Wild bison reintroduced in Canadian National Park after a century of absence

A thriving herd of bison re-established in Banff National Park to conserve the species.

© Susan Drury at Flickr

A total of 16 bison were loaded onto shipping containers and transported from Elk Island National Park to Banff National Park in the past week in a move to reintroduce a new wild herd in the park after a century of absence.

According to CBC News, this “historic homecoming” included the herd being let out into a pasture where they will stay for 16 months while being monitored via radio collars by Parks Canada.

“This is a great day for Banff National Park. It’s a great day for Canada and frankly, it’s one of the great days for wildlife conservation in the history of North America,” said Harvey Locke, a conservationist, writer and trustee with the Eleanor Luxton Historical Foundation, to CBC News.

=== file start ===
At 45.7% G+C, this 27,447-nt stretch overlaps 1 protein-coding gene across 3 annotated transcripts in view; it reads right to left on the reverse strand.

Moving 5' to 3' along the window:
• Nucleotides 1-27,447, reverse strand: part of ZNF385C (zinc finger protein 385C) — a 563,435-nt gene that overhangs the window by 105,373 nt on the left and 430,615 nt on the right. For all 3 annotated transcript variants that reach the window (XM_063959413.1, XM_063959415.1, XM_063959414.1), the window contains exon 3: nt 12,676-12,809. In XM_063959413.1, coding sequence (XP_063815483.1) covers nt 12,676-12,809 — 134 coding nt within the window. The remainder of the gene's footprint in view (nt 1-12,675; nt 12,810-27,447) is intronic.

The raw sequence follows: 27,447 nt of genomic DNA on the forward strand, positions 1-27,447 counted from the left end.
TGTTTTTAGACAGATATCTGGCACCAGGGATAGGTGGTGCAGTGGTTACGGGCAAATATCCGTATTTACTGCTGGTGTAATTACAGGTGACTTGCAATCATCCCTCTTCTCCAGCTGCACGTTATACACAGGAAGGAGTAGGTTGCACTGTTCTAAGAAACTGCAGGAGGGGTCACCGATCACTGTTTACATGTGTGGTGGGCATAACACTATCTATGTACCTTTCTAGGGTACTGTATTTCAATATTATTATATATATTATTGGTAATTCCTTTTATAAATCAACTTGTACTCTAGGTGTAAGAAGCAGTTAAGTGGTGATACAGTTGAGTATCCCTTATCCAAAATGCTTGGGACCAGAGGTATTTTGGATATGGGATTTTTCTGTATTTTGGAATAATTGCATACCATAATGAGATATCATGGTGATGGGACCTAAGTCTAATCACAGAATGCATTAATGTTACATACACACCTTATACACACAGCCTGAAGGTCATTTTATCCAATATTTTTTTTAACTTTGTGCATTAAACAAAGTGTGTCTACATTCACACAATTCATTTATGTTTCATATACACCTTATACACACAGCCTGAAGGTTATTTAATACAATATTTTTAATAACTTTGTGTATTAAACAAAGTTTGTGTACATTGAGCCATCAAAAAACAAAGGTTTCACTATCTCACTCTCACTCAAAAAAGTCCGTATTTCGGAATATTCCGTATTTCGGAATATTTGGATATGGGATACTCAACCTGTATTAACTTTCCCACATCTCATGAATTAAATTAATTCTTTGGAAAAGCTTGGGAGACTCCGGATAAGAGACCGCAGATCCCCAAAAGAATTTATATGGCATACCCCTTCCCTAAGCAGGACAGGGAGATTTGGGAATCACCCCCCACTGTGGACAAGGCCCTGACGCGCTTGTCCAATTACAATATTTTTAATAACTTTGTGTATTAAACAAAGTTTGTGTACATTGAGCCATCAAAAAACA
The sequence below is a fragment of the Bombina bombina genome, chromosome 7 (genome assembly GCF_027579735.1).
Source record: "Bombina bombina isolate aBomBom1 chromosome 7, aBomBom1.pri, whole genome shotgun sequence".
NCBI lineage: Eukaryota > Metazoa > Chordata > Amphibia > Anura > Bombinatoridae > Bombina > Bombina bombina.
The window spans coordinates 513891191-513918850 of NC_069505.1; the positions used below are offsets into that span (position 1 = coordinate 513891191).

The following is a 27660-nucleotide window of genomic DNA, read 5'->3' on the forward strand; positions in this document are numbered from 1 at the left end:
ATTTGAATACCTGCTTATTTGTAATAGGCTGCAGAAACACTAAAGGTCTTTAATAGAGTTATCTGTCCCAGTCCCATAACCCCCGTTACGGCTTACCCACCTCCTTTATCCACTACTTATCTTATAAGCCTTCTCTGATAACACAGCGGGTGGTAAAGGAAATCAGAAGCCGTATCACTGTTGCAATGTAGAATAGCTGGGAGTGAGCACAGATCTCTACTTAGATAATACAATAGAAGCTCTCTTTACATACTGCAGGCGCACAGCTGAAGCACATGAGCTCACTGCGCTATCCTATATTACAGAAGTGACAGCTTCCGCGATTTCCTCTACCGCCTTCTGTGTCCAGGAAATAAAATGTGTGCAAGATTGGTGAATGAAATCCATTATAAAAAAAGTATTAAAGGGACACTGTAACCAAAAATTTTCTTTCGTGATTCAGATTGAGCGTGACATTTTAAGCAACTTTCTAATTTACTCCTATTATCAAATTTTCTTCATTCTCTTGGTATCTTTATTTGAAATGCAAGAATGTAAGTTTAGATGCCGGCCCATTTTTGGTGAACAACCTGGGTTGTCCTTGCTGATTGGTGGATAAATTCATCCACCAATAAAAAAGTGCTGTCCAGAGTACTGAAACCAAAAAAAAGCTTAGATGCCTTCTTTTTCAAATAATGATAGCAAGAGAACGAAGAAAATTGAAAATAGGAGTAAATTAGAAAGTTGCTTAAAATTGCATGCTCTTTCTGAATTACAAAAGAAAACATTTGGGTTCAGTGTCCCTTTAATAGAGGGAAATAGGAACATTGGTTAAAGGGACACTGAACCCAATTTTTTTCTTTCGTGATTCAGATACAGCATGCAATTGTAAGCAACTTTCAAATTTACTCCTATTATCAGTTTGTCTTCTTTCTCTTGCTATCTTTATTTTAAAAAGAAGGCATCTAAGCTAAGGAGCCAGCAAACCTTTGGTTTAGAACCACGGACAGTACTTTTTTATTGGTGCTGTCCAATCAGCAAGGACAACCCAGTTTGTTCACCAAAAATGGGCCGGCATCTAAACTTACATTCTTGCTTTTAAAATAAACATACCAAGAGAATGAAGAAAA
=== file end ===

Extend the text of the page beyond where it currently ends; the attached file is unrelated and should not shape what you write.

The herd should eventually be released in summer 2018 into a 1,200-square-kilometre area of the park where they will be able to interact with other native species and integrate into the ecosystem.

This reintroduction will help re-establish a new wild population of wild bison in Banff National Park, helping the conservation of the species nationally and internationally.

“Banff Park was involved in saving the species from extinction 100 years ago, and today it’s involved in restoring this species as part of the landscape, as a wild animal, and that is really exciting,” Locke added.

To read the original story, click here.

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